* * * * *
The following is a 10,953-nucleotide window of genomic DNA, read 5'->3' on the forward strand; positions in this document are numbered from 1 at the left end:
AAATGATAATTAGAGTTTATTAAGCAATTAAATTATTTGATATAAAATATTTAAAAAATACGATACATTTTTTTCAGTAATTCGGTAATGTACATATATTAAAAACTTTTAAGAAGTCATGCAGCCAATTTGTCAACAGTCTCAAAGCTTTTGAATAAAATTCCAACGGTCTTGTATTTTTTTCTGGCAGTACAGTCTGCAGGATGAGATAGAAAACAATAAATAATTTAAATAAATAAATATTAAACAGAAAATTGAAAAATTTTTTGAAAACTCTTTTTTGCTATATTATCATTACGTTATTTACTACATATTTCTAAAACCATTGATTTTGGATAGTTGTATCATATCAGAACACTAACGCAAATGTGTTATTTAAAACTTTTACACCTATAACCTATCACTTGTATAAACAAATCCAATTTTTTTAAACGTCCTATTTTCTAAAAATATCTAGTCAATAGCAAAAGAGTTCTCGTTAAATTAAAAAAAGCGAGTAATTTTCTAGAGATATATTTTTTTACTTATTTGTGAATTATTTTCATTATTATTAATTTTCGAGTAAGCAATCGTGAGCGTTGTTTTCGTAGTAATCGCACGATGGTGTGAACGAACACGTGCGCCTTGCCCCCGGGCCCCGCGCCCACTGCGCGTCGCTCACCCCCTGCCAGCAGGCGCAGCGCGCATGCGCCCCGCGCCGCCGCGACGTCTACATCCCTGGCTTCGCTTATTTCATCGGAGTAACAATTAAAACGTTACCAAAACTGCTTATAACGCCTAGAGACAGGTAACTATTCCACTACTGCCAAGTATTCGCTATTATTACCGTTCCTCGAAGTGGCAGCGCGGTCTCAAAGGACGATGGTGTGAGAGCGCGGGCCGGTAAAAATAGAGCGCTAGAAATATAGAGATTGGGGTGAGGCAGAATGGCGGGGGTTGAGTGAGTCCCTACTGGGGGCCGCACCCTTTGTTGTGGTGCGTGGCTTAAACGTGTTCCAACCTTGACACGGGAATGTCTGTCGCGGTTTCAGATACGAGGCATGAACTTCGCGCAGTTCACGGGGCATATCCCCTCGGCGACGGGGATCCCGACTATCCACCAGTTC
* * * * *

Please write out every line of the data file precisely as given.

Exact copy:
The following is a 10,953-nucleotide window of genomic DNA, read 5'->3' on the forward strand; positions in this document are numbered from 1 at the left end:
AAATGATAATTAGAGTTTATTAAGCAATTAAATTATTTGATATAAAATATTTAAAAAATACGATACATTTTTTTCAGTAATTCGGTAATGTACATATATTAAAAACTTTTAAGAAGTCATGCAGCCAATTTGTCAACAGTCTCAAAGCTTTTGAATAAAATTCCAACGGTCTTGTATTTTTTTCTGGCAGTACAGTCTGCAGGATGAGATAGAAAACAATAAATAATTTAAATAAATAAATATTAAACAGAAAATTGAAAAATTTTTTGAAAACTCTTTTTTGCTATATTATCATTACGTTATTTACTACATATTTCTAAAACCATTGATTTTGGATAGTTGTATCATATCAGAACACTAACGCAAATGTGTTATTTAAAACTTTTACACCTATAACCTATCACTTGTATAAACAAATCCAATTTTTTTAAACGTCCTATTTTCTAAAAATATCTAGTCAATAGCAAAAGAGTTCTCGTTAAATTAAAAAAAGCGAGTAATTTTCTAGAGATATATTTTTTTACTTATTTGTGAATTATTTTCATTATTATTAATTTTCGAGTAAGCAATCGTGAGCGTTGTTTTCGTAGTAATCGCACGATGGTGTGAACGAACACGTGCGCCTTGCCCCCGGGCCCCGCGCCCACTGCGCGTCGCTCACCCCCTGCCAGCAGGCGCAGCGCGCATGCGCCCCGCGCCGCCGCGACGTCTACATCCCTGGCTTCGCTTATTTCATCGGAGTAACAATTAAAACGTTACCAAAACTGCTTATAACGCCTAGAGACAGGTAACTATTCCACTACTGCCAAGTATTCGCTATTATTACCGTTCCTCGAAGTGGCAGCGCGGTCTCAAAGGACGATGGTGTGAGAGCGCGGGCCGGTAAAAATAGAGCGCTAGAAATATAGAGATTGGGGTGAGGCAGAATGGCGGGGGTTGAGTGAGTCCCTACTGGGGGCCGCACCCTTTGTTGTGGTGCGTGGCTTAAACGTGTTCCAACCTTGACACGGGAATGTCTGTCGCGGTTTCAGATACGAGGCATGAACTTCGCGCAGTTCACGGGGCATATCCCCTCGGCGACGGGGATCCCGACTATCCACCAGTTC